During Everton’s 2-2 draw against Crystal Palace on Saturday, Oumar Niasse was awarded a penalty after his run was deliberately blocked. But, since then the numerous Tv and radio shows have talked up the possibility of Niasse being sanctioned for simulation. So, we ask who makes the decisions?
The decision to charge Oumar Niasse for ‘an act of simulation’ has left us asking more questions than have been answered. You might think thats typical of a decision made by the FA and it probably is, but under the circumstances of this action being taken, it makes you wonder why the ruling was made in the first place and why it has been used in this situation and not that of others?
It was shocking to see both Alan Shearer and ex-Everton captain himself, Phil Neville, go at Niasse on Saturday evenings Match Of The Day. They replayed the clip of the incident at least 4 times, just to be sure that their pundits opinions could be rammed down everyones necks as they watch, what was, a penalty.
Shearer mentioned how ‘soft’ he felt it was. I hate to be abrupt but if we’re banning players retrospectively because their penalty, the previous weekend, looked too soft and not genuinethen every player should give up trying with immediate effect. The amount of footballers I’ve seen throw themselves to the floor already this season with little more than a passing grab at their shirts, has been the embarrassing part of this decision the FA have made.
I recall Dele Alli, not once, but twice, throwing himself to the floor in a game against Huddersfield, this season. That game had already been won for Tottenham, but Alli should have walked for two clear acts of simulation. The first incident was probably the most small minded and spineless thing I’ve seen on a football pitch for a long time. The game is in the 60th+ minute, Spurs are already 3-0 up and Huddersfield’s captain who was sitting on a yellow card, goes after Alli. The moment Huddersfield’s Aaron Mooy catches up to the Spurs midfielder, Alli drops to the floor. There was only contact with Alli’s shirt and the way in which he went down was something British Olympic diver Tom Daley would have been proud of.The referee waved play on. No foul to Tottenham, no yellow card of freekick to Huddersfield for simulation.
If that wasn’t enough, Alli goes through on goal 5 minutes late, takes a touch which knocks the ball away from goal and drags his leg along the floor awaiting the contact from the goalkeeper. It never came and nor did the yellow card or freekick in Huddersfield’s favour. Not only was there no decision made by the referee that day but there was no retrospective action even entertained for two counts of clear cheating and the media swept it under the carpet as quickly as possible, putting it down to the usual “He’s only young” and “He will learn”.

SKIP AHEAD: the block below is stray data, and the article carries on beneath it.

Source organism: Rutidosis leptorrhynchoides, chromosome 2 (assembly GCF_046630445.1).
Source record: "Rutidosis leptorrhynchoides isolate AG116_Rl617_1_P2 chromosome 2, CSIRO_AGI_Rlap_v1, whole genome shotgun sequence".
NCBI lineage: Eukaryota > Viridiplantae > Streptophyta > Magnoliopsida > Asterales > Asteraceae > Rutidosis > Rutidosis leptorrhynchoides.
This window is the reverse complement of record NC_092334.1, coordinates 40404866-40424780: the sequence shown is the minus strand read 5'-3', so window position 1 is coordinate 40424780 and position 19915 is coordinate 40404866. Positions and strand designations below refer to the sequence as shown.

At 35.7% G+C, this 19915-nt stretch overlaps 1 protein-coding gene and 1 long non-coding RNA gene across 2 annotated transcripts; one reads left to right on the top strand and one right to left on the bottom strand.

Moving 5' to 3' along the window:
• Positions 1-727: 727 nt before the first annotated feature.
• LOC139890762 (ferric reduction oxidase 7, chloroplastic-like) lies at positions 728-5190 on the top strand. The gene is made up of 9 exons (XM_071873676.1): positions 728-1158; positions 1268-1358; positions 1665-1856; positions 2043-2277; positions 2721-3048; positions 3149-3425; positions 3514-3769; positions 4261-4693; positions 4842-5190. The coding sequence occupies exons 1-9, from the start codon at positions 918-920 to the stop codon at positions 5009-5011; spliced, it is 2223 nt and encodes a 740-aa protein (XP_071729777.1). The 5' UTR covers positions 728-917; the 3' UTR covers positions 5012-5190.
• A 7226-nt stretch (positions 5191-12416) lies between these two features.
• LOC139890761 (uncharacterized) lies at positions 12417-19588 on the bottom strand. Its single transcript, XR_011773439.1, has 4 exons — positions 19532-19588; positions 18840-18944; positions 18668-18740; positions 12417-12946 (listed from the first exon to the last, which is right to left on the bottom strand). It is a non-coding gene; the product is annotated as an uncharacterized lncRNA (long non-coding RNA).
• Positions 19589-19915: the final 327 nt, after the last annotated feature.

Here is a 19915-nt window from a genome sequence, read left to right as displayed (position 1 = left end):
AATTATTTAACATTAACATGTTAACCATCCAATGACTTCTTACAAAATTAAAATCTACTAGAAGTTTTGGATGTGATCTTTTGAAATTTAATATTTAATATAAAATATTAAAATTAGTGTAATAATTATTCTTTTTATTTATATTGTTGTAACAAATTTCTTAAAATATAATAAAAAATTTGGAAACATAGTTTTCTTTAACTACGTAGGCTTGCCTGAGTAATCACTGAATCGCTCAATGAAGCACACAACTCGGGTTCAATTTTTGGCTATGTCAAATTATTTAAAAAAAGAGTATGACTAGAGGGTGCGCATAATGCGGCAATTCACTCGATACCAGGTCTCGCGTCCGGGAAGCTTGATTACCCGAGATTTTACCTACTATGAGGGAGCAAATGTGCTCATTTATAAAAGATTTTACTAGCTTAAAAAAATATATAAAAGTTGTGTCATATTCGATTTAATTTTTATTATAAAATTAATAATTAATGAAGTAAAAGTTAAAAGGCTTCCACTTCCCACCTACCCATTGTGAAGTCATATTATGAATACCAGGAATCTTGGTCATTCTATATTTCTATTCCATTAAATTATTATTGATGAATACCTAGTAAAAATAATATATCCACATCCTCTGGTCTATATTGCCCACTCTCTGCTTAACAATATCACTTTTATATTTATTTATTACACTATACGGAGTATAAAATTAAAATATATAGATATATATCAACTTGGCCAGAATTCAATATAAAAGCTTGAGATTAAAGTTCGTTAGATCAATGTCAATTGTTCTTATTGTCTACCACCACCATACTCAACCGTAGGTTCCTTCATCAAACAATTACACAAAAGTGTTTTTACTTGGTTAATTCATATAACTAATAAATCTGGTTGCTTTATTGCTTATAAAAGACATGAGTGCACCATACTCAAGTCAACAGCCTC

The decision was made for a new ruling called ‘successful deception of a match official’. If the naming of the ruling wasn’t laughable enough, it also has a panel of 3 decision makers at any one time. Those who could potentially hear Niasse’s case will include one former manager, one former player and one former match official. Here are some of the names in the ex-managers pool up for selection:
Nigel Adkins, Terry Butcher, Alex Mcleish and Chris Powell.
In the former players pool there is:
Rachel Brown-Finnis, Danny Murphy, Lee Dixon, Trevor Sinclair and Phil Neville.
Finally, in the former match officials section it includes:
Keren Barrett, Steve Dunn, Mike Mullarkey, Alan Wiley and Eddie Wolstenhome.
The 3 strong panel most likely won’t ever be known unless it’s leaked from with the club. But, considering 3 of the ex-players appear frequently on Match Of The Day, the show that makes the decision for the FA, I don’t think Niasse stands much chancs if he were to appeal the initial charge.
It’s time that the pundits on these football shows were only able to discuss an issue that could or is impending until after a decision is made. That way the millions of viewers, including no doubt some members of the FA, don’t have their minds made up by the opinion of a former player who now reads his opinion of an auto-queue.
Players such as Dele Alli continue to make this ruling a farce.Regardless if they’re a young, learning England international, nobody cares about that, but they do care about seeing that every single player falls under the same ruling when applicable.